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Chita Rivera: ‘You can take the girl out of the chorus…’

Chita Rivera. Photo: Marie Duncan

Back in 2007 Chita Rivera was described by The New York Times critic Charles Isherwood as “one of the last living embodiments of the golden age of the musical theatre who continues to perform”. This is still true, triumphantly as well as defiantly, as Rivera finds herself back on Broadway – her lifelong theatrical home – in The Visit, for which she has been Tony nominated for the 10th time (she has, so far, won twice; we’ll know if it’s a third time on June 7).

chita rivera cvShe has always known how to make an entrance, and has no plans to make an exit any time soon. As Ben Brantley put it in his review for The New York Times: “When Chita Rivera steps solemnly to the edge of the stage in the opening scene of The Visit, she sweeps the audience with a gaze that could freeze over hell. Yet a quickening warmth spreads through the Lyceum Theatre. The woman who stands so regally before us may appear as glacial as Siberia. But longtime theatregoers know that beneath the frost, this ice queen is hot stuff.”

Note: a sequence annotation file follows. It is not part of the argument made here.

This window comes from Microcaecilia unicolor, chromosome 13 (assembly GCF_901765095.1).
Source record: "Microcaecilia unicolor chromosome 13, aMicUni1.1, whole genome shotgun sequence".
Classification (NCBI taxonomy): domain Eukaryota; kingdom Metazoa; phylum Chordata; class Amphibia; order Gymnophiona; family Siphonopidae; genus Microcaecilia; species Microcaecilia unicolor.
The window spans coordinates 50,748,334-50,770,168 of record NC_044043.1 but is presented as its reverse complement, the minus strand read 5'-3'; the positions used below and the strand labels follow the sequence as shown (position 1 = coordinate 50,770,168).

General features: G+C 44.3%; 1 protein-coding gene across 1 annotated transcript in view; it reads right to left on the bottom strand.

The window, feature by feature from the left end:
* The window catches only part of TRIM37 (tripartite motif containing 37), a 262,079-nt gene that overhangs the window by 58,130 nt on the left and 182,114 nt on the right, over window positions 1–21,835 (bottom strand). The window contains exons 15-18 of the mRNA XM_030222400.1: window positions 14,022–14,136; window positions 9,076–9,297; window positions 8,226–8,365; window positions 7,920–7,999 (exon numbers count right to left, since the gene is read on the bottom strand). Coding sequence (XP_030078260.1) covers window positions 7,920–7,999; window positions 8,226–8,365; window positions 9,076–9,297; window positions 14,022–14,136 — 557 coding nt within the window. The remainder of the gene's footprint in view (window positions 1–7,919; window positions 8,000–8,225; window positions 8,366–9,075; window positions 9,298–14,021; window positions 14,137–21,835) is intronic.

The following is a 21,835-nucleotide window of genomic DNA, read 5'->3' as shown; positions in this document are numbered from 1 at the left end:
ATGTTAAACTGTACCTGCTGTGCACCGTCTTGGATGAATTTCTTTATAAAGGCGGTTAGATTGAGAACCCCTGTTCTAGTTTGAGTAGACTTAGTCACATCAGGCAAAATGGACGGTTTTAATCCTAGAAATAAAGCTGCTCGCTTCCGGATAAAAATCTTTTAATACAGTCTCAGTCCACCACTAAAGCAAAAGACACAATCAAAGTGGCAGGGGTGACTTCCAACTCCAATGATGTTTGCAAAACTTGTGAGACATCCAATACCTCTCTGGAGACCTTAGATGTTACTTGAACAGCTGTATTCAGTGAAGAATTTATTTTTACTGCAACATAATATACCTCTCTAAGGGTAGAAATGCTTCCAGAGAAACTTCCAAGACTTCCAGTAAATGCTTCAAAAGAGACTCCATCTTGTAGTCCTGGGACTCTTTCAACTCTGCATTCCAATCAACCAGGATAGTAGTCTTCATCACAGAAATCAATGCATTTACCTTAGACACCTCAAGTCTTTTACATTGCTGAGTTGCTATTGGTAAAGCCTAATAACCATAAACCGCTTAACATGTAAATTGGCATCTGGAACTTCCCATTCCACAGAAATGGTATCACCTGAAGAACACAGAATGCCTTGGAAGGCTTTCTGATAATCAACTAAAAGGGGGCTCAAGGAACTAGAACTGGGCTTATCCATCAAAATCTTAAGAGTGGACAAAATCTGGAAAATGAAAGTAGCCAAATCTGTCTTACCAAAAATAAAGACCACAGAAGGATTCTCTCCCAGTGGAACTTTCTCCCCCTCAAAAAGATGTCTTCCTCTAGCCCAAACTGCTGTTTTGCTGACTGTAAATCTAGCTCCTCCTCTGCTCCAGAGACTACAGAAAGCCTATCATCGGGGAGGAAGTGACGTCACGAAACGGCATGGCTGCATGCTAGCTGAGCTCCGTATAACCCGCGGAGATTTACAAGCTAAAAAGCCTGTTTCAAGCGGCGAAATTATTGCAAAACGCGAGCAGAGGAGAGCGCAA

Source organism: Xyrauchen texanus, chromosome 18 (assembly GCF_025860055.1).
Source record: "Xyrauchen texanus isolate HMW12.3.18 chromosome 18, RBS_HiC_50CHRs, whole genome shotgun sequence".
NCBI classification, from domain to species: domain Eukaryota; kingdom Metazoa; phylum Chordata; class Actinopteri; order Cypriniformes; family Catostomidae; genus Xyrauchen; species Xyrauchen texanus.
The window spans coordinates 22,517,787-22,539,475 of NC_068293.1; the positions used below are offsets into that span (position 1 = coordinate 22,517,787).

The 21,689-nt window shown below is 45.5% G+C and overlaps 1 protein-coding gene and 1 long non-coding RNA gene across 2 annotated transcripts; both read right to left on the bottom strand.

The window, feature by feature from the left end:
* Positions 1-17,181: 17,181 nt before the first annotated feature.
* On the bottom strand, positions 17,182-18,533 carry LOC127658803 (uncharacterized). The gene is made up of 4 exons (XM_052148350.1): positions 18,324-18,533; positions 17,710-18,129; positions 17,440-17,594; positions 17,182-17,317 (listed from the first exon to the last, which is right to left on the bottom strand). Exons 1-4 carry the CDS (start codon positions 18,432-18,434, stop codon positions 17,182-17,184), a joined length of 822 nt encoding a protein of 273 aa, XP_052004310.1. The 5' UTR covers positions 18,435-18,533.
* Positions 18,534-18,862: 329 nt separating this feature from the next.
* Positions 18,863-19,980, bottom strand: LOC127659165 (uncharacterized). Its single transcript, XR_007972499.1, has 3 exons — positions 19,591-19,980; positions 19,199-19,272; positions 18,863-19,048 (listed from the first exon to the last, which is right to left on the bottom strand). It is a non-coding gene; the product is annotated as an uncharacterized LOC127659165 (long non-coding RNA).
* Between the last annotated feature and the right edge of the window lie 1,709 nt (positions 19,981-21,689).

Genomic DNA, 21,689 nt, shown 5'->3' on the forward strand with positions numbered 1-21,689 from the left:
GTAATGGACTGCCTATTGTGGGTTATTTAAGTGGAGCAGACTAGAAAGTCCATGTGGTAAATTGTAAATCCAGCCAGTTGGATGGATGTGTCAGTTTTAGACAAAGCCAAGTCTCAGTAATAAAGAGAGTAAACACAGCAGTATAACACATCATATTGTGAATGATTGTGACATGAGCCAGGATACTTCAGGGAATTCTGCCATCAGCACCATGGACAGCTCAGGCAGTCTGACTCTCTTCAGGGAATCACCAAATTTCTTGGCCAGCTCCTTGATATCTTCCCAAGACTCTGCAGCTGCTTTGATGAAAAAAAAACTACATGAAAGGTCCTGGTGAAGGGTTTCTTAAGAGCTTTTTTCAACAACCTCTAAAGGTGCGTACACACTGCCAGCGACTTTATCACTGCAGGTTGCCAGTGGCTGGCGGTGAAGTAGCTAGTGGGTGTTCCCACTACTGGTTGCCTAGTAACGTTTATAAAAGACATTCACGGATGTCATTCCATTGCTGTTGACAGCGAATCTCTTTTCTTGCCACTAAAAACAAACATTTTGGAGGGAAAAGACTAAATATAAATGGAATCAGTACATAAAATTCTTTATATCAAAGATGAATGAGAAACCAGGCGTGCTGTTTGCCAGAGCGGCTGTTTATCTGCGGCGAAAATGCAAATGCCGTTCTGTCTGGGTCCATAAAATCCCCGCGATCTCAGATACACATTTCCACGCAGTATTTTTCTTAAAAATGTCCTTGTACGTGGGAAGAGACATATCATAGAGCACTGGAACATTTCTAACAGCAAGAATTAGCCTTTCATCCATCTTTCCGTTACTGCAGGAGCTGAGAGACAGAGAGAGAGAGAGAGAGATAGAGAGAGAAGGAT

She made her Broadway debut 65 years ago. Before she last came to appear in London in 2008 (in a cabaret show at the Shaw Theatre), I met her in New York and she told me then of more than half a century of appearing on stage: “Nobody told me it’s 50 years – I’ve been living the life of a 35-year-old woman for the past few years. Time is amazing. Thinking about those 50 years, I don’t know where they all went.”